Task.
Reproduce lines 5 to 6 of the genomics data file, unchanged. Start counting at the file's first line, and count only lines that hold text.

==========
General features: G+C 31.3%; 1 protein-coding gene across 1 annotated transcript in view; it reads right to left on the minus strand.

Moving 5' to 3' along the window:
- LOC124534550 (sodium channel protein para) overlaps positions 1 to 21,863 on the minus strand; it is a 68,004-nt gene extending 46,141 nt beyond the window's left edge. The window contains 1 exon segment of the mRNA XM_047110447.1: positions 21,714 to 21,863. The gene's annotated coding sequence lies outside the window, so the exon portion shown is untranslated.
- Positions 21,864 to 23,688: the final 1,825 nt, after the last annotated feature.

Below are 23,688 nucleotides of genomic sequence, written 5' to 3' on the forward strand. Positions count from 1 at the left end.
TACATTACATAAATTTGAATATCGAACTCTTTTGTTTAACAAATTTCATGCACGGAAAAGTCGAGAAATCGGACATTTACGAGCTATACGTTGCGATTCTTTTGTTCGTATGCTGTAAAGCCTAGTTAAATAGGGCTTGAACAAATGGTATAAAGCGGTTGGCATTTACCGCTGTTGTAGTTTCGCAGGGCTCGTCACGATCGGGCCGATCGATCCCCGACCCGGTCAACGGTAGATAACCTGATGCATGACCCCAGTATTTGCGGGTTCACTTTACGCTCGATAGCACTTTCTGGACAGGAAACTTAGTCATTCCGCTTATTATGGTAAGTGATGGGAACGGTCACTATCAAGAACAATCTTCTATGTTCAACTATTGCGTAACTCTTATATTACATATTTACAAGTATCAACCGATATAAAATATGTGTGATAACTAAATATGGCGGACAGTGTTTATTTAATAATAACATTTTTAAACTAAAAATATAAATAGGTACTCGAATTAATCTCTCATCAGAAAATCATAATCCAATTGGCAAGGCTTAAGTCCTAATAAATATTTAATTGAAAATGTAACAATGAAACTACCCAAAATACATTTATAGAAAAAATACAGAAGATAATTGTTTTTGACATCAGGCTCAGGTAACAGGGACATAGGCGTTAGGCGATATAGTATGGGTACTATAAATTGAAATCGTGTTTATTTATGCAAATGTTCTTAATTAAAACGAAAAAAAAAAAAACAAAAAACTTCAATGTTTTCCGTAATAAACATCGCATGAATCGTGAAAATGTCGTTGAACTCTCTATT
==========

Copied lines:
Below are 23,688 nucleotides of genomic sequence, written 5' to 3' on the forward strand. Positions count from 1 at the left end.
TACATTACATAAATTTGAATATCGAACTCTTTTGTTTAACAAATTTCATGCACGGAAAAGTCGAGAAATCGGACATTTACGAGCTATACGTTGCGATTCTTTTGTTCGTATGCTGTAAAGCCTAGTTAAATAGGGCTTGAACAAATGGTATAAAGCGGTTGGCATTTACCGCTGTTGTAGTTTCGCAGGGCTCGTCACGATCGGGCCGATCGATCCCCGACCCGGTCAACGGTAGATAACCTGATGCATGACCCCAGTATTTGCGGGTTCACTTTACGCTCGATAGCACTTTCTGGACAGGAAACTTAGTCATTCCGCTTATTATGGTAAGTGATGGGAACGGTCACTATCAAGAACAATCTTCTATGTTCAACTATTGCGTAACTCTTATATTACATATTTACAAGTATCAACCGATATAAAATATGTGTGATAACTAAATATGGCGGACAGTGTTTATTTAATAATAACATTTTTAAACTAAAAATATAAATAGGTACTCGAATTAATCTCTCATCAGAAAATCATAATCCAATTGGCAAGGCTTAAGTCCTAATAAATATTTAATTGAAAATGTAACAATGAAACTACCCAAAATACATTTATAGAAAAAATACAGAAGATAATTGTTTTTGACATCAGGCTCAGGTAACAGGGACATAGGCGTTAGGCGATATAGTATGGGTACTATAAATTGAAATCGTGTTTATTTATGCAAATGTTCTTAATTAAAACGAAAAAAAAAAAAACAAAAAACTTCAATGTTTTCCGTAATAAACATCGCATGAATCGTGAAAATGTCGTTGAACTCTCTATT